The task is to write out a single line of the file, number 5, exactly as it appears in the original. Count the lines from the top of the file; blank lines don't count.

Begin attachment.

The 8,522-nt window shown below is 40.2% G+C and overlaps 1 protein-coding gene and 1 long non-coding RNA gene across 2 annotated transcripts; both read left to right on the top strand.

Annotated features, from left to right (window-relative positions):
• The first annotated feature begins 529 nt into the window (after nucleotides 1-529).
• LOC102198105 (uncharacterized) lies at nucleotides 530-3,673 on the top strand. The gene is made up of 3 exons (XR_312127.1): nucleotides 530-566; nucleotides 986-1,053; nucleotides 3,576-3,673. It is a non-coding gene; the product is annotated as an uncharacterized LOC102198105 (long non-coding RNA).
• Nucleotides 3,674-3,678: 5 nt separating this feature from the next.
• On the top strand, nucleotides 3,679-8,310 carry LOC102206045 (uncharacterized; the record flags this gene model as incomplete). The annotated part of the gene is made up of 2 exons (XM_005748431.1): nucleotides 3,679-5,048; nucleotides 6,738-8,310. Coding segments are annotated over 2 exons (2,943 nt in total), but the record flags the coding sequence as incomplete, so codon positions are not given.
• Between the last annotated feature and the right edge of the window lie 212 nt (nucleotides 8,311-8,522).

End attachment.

• Nucleotides 3,674-3,678: 5 nt separating this feature from the next.